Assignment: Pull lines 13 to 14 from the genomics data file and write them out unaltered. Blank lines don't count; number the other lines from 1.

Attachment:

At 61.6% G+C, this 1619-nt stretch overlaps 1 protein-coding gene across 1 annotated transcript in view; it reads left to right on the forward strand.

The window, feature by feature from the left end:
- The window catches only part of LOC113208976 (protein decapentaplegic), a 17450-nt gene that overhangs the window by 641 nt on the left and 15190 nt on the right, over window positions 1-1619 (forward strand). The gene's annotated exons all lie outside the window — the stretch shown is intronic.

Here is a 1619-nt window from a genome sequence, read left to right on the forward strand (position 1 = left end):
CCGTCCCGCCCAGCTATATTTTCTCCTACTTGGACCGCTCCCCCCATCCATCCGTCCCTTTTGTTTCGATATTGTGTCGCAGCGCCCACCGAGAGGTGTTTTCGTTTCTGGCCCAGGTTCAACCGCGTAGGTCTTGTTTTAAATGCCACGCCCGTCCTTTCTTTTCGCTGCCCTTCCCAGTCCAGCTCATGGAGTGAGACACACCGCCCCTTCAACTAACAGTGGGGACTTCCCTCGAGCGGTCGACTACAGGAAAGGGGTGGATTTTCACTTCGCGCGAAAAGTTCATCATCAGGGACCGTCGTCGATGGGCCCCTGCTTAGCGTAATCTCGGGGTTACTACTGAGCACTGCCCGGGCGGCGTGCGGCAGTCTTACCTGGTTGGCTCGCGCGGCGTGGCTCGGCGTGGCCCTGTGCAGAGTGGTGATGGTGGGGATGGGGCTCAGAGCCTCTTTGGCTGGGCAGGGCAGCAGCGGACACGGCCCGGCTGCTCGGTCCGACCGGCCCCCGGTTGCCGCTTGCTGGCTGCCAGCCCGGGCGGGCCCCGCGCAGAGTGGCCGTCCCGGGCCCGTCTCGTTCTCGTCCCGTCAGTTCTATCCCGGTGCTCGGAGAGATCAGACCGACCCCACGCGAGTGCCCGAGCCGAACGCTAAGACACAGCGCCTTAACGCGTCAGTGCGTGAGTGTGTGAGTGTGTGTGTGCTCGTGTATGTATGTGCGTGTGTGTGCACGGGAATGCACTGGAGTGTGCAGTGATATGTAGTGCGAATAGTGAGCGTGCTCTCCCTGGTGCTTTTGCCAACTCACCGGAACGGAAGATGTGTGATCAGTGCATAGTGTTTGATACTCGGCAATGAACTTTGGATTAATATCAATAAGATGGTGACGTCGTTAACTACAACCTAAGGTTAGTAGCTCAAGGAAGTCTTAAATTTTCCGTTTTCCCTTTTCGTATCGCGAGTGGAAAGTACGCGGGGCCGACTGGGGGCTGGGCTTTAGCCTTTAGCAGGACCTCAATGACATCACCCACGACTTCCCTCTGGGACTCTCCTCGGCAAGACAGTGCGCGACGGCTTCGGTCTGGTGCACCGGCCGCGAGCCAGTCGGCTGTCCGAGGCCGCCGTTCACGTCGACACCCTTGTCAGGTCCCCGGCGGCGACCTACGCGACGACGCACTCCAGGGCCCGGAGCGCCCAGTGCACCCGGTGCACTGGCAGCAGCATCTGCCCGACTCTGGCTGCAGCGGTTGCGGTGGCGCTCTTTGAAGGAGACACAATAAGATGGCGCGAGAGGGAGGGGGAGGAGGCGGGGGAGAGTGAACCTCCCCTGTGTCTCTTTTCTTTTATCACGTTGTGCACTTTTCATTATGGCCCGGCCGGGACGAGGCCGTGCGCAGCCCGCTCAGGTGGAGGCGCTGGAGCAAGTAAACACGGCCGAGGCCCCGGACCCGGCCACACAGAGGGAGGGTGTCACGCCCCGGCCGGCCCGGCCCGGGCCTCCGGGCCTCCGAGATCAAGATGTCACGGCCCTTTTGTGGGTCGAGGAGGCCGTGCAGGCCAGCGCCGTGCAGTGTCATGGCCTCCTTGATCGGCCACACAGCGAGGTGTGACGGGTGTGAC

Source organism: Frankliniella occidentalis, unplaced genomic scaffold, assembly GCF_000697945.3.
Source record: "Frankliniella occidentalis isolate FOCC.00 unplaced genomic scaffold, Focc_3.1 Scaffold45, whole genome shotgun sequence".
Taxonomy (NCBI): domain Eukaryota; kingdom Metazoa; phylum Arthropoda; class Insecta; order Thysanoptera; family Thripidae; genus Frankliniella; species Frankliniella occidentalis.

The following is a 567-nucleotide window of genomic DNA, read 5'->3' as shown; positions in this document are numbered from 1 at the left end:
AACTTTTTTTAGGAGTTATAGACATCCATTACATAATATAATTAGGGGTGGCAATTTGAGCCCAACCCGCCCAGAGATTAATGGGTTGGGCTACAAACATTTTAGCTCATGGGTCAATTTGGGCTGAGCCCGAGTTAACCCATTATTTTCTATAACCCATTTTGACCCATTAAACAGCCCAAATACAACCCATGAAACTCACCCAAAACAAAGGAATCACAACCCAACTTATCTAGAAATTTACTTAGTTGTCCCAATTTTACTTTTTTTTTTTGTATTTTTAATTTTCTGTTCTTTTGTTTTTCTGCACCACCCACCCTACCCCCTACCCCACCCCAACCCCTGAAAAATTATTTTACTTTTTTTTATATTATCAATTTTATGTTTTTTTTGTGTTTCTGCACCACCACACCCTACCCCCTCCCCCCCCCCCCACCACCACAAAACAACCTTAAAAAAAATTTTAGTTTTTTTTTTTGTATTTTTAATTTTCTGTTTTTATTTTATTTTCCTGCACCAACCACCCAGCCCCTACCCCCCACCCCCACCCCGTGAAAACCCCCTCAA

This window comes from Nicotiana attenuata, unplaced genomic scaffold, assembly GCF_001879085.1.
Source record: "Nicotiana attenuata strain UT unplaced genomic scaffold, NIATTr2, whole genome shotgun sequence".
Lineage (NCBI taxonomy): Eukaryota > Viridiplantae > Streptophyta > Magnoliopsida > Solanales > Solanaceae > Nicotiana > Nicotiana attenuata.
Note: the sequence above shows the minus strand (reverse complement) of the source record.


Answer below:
Lineage (NCBI taxonomy): Eukaryota > Viridiplantae > Streptophyta > Magnoliopsida > Solanales > Solanaceae > Nicotiana > Nicotiana attenuata.
Note: the sequence above shows the minus strand (reverse complement) of the source record.